• Birkenhead (Onewa/Makoia Rd)
  • Glenfield Rd
  • Wairau Road
  • Browns Bay
  • Devonport
  • Milford


  • Pakuranga Centre
  • Pakuranga Rd/Bucklands Beach Rd
  • Northpark
  • Otahuhu Centre
  • Old Papatoetoe
  • Massey Rd/Mangere East, Papatoetoe/Gt South Rd, Manukau Centre
  • Manurewa/Gt South Rd, Massey Rd/Kirkbride Rd
  • Roscommon Rd/Weymouth Rd
  • Papakura Centre
  • Pukekohe Centre


  • Lincoln Road
  • New Lynn Centre
  • Henderson Centre
  • West Coast Road/Glen Eden
  • Great North Road/Kelston

Age-wise, 10 to 20 year olds despite their fitness levels are more vulnerable to be bowled than oldies.

And the NZTA report gives more on causes:




  1. OrangeKiwi says:

    Yesterday I almost got hit by a brown 4WD too while crossing the street. It’s amazing how some people drive. I’m always very weary crossing the street (for a reason) and while crossing straight on a side street I noticed no cars turning and almost reached the other side of the street when all of a sudden this idiot decided to turn from the middle lane of the road - indicating for a whole half-second after having started his turn - almost knocking me and the missus of our feet… we had to run actually…

    Some people are just idiots who need to be educated - they probably can’t grasp how this would hurt a pedestrian as they probably only walk the short trip to and from their cars, never crossing a street because they would’ve parked their cars right in front of their destination… Idiots I say. Rant over.

  2. OrangeKiwi says:

    Also can’t count the number of near-misses with cars suddenly appearing out of driveways at high speed - the drivers always have their heads turned towards the right the whole time to look for cars approaching on the road, so maybe I should start walking on footpaths on the left side of the road only so as to finally get noticed…? Ridiculous…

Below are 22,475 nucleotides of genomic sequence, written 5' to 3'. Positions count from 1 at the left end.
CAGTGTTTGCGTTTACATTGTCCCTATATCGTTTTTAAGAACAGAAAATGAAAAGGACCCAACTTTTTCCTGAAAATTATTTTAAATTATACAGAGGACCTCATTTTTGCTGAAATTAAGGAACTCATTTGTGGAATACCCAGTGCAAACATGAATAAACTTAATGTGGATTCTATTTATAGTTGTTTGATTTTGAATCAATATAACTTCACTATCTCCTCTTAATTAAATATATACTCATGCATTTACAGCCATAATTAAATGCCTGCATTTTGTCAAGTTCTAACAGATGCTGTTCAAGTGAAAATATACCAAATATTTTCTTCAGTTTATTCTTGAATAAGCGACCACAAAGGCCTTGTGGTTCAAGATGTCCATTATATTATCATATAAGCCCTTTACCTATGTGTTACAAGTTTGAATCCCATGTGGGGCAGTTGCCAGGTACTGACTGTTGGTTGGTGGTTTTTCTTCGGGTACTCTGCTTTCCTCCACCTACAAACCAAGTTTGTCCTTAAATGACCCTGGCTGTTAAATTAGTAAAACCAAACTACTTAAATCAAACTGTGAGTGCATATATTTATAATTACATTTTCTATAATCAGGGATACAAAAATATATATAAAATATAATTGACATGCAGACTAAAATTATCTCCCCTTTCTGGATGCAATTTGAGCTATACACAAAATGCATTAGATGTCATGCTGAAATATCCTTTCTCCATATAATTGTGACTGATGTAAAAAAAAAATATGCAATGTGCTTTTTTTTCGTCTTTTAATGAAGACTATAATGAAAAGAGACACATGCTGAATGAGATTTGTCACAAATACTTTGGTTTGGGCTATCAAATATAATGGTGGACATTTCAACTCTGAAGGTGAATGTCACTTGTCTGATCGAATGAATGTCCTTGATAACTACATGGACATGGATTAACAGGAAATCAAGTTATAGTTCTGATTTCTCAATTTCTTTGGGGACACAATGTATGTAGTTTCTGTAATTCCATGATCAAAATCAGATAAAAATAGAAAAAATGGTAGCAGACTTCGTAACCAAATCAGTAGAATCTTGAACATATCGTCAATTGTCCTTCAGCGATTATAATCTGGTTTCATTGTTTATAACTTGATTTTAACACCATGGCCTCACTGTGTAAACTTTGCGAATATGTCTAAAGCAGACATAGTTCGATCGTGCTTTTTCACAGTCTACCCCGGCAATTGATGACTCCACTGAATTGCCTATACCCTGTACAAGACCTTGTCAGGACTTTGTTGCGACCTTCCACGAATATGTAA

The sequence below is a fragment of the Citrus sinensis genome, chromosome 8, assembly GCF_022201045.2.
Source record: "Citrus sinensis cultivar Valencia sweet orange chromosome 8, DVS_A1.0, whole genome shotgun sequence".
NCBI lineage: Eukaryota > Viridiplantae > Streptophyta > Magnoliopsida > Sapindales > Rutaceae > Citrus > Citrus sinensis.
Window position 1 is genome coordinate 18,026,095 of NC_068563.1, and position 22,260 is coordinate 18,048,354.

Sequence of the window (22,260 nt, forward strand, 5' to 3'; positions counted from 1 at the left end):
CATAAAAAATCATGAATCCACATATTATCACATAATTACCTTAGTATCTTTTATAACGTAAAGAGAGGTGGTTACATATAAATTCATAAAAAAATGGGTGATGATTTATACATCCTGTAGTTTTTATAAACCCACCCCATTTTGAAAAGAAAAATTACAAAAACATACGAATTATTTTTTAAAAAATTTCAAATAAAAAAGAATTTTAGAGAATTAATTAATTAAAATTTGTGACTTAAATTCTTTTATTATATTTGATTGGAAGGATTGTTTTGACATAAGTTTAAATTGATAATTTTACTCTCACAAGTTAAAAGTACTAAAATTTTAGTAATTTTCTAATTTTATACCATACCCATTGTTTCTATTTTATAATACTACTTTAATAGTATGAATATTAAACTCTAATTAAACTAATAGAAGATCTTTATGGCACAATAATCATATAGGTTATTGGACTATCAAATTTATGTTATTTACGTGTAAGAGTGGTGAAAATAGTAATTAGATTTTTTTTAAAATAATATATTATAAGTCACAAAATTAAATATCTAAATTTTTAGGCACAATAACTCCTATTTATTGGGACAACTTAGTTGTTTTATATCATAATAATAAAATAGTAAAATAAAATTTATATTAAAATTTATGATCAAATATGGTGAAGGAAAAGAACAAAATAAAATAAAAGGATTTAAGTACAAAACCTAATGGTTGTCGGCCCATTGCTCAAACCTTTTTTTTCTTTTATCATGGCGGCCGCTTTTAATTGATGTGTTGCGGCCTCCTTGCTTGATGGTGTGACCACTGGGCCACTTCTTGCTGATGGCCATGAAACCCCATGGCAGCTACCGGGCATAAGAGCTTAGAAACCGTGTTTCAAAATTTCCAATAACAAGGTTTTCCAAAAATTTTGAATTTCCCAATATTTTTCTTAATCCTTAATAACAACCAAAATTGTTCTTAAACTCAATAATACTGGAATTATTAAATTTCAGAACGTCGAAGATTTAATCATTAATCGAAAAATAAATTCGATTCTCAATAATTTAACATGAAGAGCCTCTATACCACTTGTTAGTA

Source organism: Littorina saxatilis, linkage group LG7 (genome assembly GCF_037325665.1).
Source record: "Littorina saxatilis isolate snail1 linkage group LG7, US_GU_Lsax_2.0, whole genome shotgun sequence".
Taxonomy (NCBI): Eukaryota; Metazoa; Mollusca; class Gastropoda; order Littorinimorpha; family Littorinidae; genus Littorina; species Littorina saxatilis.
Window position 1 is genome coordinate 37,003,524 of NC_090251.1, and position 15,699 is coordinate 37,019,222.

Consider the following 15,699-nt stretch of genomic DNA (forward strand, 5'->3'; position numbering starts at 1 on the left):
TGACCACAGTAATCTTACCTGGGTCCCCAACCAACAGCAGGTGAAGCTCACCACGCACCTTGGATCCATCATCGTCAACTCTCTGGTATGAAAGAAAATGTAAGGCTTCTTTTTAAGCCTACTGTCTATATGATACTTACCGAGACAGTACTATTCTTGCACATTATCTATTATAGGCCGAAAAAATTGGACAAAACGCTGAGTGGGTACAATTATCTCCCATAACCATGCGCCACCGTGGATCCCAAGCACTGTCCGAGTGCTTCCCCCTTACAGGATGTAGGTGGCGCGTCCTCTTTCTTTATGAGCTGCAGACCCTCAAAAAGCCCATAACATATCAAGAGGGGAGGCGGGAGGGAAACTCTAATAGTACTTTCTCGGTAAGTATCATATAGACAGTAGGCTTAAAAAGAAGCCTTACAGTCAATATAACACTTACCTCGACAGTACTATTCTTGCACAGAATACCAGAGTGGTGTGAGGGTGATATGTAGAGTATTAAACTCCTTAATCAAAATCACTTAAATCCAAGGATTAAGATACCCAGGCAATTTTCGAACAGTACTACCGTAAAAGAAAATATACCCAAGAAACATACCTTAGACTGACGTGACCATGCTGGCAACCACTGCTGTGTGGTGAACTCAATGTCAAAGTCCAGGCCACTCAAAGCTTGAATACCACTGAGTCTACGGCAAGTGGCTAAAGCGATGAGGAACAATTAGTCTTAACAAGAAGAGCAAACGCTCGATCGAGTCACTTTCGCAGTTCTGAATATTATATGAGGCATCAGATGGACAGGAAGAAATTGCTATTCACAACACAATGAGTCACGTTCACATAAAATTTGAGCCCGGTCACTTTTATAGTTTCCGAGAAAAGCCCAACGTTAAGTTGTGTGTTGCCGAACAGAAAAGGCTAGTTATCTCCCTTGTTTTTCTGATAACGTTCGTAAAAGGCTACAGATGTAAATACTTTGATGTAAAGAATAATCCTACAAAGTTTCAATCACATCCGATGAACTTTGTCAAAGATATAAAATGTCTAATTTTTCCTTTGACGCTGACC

3. jarbury says:

    Something I think is very dangerous are the noises made by the pedestrian crossing phases. Often you hear the noise for the adjacent crossing and think it’s you - and plunge out. My 7 year old daughter nearly got run over doing that on Park Road the other day.

    Not sure how you fix it, but definitely a safety issue. So often I see people take a step or two when they near the sound, before realising it’s not for them.

  4. OrangeKiwi says:

    Yeah the “phase noises” is an issue. Had to literally pull a woman back onto the footpath one time because she started to walk out in front of approaching vehicles. You see people starting to move when the sound’s playing all the time - sometimes entertaining to see how they subtly twitch, realise and hold back.

    Anyways, haven’t met this problem overseas in the Netherlands where there are also “phase noises”. Unfortunately can’t remember what they’re like. Maybe there’s an example somewhere on YouTube…